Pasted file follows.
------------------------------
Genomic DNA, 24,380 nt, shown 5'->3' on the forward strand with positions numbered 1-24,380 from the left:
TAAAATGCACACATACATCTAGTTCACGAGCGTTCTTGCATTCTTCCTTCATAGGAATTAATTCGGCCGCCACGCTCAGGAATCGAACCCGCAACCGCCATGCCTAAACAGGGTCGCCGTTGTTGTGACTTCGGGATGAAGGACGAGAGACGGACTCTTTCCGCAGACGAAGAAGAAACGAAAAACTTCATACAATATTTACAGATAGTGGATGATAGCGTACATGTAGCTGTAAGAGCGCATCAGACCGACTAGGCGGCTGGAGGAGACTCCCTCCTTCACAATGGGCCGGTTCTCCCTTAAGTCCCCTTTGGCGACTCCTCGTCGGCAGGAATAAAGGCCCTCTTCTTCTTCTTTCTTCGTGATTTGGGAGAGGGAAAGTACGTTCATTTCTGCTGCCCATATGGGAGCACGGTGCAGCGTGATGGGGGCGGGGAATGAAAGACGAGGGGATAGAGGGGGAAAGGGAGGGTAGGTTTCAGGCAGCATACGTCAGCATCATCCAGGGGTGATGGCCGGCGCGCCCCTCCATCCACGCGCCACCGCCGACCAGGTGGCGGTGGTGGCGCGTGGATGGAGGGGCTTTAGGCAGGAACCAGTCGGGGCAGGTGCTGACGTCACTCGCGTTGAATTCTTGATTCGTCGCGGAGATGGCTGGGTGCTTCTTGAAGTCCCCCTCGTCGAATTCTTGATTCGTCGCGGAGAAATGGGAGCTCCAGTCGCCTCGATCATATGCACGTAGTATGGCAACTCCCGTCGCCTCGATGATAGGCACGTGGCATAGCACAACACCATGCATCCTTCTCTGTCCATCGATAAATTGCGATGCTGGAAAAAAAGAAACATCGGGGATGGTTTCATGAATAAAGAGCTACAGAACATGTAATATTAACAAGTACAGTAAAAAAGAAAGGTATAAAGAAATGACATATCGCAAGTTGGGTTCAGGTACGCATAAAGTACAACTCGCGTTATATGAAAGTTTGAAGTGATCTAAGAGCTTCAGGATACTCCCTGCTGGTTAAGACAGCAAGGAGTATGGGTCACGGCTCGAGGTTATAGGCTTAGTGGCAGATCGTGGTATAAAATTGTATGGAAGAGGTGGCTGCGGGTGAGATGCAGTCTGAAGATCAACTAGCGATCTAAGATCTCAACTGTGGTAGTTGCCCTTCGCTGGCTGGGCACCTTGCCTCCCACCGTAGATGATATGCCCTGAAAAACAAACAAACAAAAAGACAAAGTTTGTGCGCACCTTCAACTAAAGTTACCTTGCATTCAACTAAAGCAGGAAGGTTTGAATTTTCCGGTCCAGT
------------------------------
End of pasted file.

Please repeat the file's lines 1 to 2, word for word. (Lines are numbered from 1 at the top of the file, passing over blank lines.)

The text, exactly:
Genomic DNA, 24,380 nt, shown 5'->3' on the forward strand with positions numbered 1-24,380 from the left:
TAAAATGCACACATACATCTAGTTCACGAGCGTTCTTGCATTCTTCCTTCATAGGAATTAATTCGGCCGCCACGCTCAGGAATCGAACCCGCAACCGCCATGCCTAAACAGGGTCGCCGTTGTTGTGACTTCGGGATGAAGGACGAGAGACGGACTCTTTCCGCAGACGAAGAAGAAACGAAAAACTTCATACAATATTTACAGATAGTGGATGATAGCGTACATGTAGCTGTAAGAGCGCATCAGACCGACTAGGCGGCTGGAGGAGACTCCCTCCTTCACAATGGGCCGGTTCTCCCTTAAGTCCCCTTTGGCGACTCCTCGTCGGCAGGAATAAAGGCCCTCTTCTTCTTCTTTCTTCGTGATTTGGGAGAGGGAAAGTACGTTCATTTCTGCTGCCCATATGGGAGCACGGTGCAGCGTGATGGGGGCGGGGAATGAAAGACGAGGGGATAGAGGGGGAAAGGGAGGGTAGGTTTCAGGCAGCATACGTCAGCATCATCCAGGGGTGATGGCCGGCGCGCCCCTCCATCCACGCGCCACCGCCGACCAGGTGGCGGTGGTGGCGCGTGGATGGAGGGGCTTTAGGCAGGAACCAGTCGGGGCAGGTGCTGACGTCACTCGCGTTGAATTCTTGATTCGTCGCGGAGATGGCTGGGTGCTTCTTGAAGTCCCCCTCGTCGAATTCTTGATTCGTCGCGGAGAAATGGGAGCTCCAGTCGCCTCGATCATATGCACGTAGTATGGCAACTCCCGTCGCCTCGATGATAGGCACGTGGCATAGCACAACACCATGCATCCTTCTCTGTCCATCGATAAATTGCGATGCTGGAAAAAAAGAAACATCGGGGATGGTTTCATGAATAAAGAGCTACAGAACATGTAATATTAACAAGTACAGTAAAAAAGAAAGGTATAAAGAAATGACATATCGCAAGTTGGGTTCAGGTACGCATAAAGTACAACTCGCGTTATATGAAAGTTTGAAGTGATCTAAGAGCTTCAGGATACTCCCTGCTGGTTAAGACAGCAAGGAGTATGGGTCACGGCTCGAGGTTATAGGCTTAGTGGCAGATCGTGGTATAAAATTGTATGGAAGAGGTGGCTGCGGGTGAGATGCAGTCTGAAGATCAACTAGCGATCTAAGATCTCAACTGTGGTAGTTGCCCTTCGCTGGCTGGGCACCTTGCCTCCCACCGTAGATGATATGCCCTGAAAAACAAACAAACAAAAAGACAAAGTTTGTGCGCACCTTCAACTAAAGTTACCTTGCATTCAACTAAAGCAGGAAGGTTTGAATTTTCCGGTCCAGT